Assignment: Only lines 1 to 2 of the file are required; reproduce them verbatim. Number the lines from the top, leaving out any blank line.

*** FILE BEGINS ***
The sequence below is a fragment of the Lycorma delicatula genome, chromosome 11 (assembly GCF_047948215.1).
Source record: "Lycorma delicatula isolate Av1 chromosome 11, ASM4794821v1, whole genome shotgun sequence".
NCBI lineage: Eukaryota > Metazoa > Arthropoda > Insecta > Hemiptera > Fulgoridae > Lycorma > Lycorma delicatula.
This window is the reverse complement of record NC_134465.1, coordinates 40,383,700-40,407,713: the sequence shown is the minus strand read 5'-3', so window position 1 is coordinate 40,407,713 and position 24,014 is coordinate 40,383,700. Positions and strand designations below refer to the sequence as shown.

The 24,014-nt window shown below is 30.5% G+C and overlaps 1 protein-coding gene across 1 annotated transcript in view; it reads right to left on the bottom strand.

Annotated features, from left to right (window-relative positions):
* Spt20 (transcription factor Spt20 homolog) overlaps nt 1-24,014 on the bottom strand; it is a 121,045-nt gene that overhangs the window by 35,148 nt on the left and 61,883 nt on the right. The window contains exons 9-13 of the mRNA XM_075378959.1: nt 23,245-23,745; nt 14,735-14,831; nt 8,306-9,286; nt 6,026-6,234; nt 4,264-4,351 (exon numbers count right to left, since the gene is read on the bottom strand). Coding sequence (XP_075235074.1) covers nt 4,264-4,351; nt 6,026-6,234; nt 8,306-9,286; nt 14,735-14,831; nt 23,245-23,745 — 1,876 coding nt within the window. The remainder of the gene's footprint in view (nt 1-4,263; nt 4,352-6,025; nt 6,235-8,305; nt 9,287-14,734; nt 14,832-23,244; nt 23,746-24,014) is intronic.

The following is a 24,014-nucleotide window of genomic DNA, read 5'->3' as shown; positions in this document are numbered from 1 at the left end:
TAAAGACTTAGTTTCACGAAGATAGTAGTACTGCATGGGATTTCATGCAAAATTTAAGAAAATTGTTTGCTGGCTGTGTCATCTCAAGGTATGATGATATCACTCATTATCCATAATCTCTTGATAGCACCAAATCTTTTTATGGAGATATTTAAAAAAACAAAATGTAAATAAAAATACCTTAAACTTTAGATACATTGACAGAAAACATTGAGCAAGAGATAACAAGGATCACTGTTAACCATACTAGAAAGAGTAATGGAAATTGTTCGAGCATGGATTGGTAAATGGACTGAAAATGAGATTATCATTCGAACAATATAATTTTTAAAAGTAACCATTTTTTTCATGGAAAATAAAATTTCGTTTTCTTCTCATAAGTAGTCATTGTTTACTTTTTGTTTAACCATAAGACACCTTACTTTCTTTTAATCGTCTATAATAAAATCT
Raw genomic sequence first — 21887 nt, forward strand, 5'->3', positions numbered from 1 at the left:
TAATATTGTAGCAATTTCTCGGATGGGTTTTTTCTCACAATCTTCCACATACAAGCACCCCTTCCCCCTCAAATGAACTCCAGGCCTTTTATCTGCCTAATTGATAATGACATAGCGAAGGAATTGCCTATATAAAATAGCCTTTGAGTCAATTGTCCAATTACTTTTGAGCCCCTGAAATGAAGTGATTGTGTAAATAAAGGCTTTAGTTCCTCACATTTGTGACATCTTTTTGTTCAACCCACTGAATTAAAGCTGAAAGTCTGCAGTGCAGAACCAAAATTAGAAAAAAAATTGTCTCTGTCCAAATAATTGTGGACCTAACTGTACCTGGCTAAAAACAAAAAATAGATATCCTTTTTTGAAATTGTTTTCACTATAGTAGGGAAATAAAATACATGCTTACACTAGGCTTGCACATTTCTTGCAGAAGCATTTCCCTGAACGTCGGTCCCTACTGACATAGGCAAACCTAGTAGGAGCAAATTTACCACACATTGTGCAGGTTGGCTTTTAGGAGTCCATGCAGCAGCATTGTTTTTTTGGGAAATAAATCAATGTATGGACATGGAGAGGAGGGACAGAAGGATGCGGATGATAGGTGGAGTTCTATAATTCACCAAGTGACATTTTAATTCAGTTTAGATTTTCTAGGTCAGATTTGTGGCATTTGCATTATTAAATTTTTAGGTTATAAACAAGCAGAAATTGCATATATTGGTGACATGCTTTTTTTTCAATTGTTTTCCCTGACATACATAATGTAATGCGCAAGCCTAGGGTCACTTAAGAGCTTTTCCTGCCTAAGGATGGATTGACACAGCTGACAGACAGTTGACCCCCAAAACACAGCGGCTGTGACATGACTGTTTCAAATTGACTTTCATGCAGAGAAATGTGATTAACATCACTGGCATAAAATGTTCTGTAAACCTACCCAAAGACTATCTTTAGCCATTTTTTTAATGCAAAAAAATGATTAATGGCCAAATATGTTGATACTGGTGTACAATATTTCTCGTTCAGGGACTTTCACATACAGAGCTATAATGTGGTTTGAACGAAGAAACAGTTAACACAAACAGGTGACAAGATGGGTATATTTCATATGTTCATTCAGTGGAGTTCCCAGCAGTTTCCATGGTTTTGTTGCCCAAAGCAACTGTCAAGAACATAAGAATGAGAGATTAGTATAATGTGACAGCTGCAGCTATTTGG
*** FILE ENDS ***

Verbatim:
The sequence below is a fragment of the Lycorma delicatula genome, chromosome 11 (assembly GCF_047948215.1).
Source record: "Lycorma delicatula isolate Av1 chromosome 11, ASM4794821v1, whole genome shotgun sequence".